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Mike Miclon of Johnson Hall with Clare Marron of Monkitree

Mike Miclon of Johnson Hall with Clare Marron of Monkitree

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Muddy Ruckus

Muddy Ruckus

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Butchering demonstration

Butchering demonstration

Rock-paper-scissors preliminary rounds

Rock-paper-scissors preliminary rounds

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The Colwell Brothers

The Colwell Brothers

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The Ballroom Thieves

Friday, September 25, 2015

Johnson Hall, Gardiner, Maine

The Ballroom Thieves are a rock solid favorite band of mine and I’ve written about them a bunch on whatbreesees.com. I first saw The Ballroom Thieves open for The Lone Bellow in June of 2013 at The Sinclair in Cambridge, Massachusetts. The fact that I am in love with The Lone Bellow, but that I didn’t want The Thieves to rush their opening set, speaks volumes about how good they are. Their infectious, percussive, dynamic sound—with honest lyrics and gorgeous harmonies—makes them the full package.

I send an annual email to Mike Miclon, Executive Artistic Director of Gardiner’s historical Johnson Hall, with a list of my favorite acts I’d like to see perform a mere .2 miles from my house in the upcoming year. He fell in love with The Ballroom Thieves right away and reached out to book them for this great season of shows at Johnson Hall. Coming off their first performance at Newport Folk Festival, I wasn’t sure they’d take a gig in such a small town, but they did!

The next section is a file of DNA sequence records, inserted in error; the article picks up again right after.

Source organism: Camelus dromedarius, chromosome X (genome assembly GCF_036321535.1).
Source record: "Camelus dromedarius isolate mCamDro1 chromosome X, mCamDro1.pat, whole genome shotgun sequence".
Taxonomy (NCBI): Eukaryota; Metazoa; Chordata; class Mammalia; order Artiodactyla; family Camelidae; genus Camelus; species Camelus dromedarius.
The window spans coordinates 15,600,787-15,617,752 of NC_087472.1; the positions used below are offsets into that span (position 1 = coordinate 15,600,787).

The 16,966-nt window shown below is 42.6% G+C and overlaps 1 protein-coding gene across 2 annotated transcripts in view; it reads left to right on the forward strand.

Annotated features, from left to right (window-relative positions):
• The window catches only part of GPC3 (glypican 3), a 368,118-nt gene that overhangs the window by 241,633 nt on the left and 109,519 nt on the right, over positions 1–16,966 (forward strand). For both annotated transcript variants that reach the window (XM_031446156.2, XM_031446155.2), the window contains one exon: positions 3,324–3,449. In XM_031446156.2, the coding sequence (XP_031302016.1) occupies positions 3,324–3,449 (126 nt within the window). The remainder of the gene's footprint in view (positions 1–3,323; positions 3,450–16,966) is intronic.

This abundantly talented Boston-based trio—Maine’s own Martin Earley (guitar/vocals), Calin Peters (cello/vocals), and Devin Mauch (percussion/vocals)—is simply made to play music together. This show coincided with their second anniversary as a group. It’s incredible to think how quickly they’ve become such a strong unit. Their first full-length album, A Wolf in the Doorway, beautifully captures their spirit, and their newest songs (a few of which they treated us to) continue to show their growth and evolving energy as a band. I like their music so much that it’s impossible to pick favorites, but I always appreciate getting to hear “Coward’s Son” (Martin’s folks were in the crowd and he reminded us it’s just a lyric) and “Bury Me Smiling” (featuring Calin on lead vocal) live. Devin sang lead on a fantastic cover of Frightened Rabbit’s “My Backwards Walk,” and it shined brightly as a highlight of the night, especially because I can’t recall ever hearing him take the lead vocal part before. I like the trend towards featuring each vocalist solo from time to time. Their beautiful blend makes it tricky to distinguish their individual voices, so getting to hear each one solo is a treat.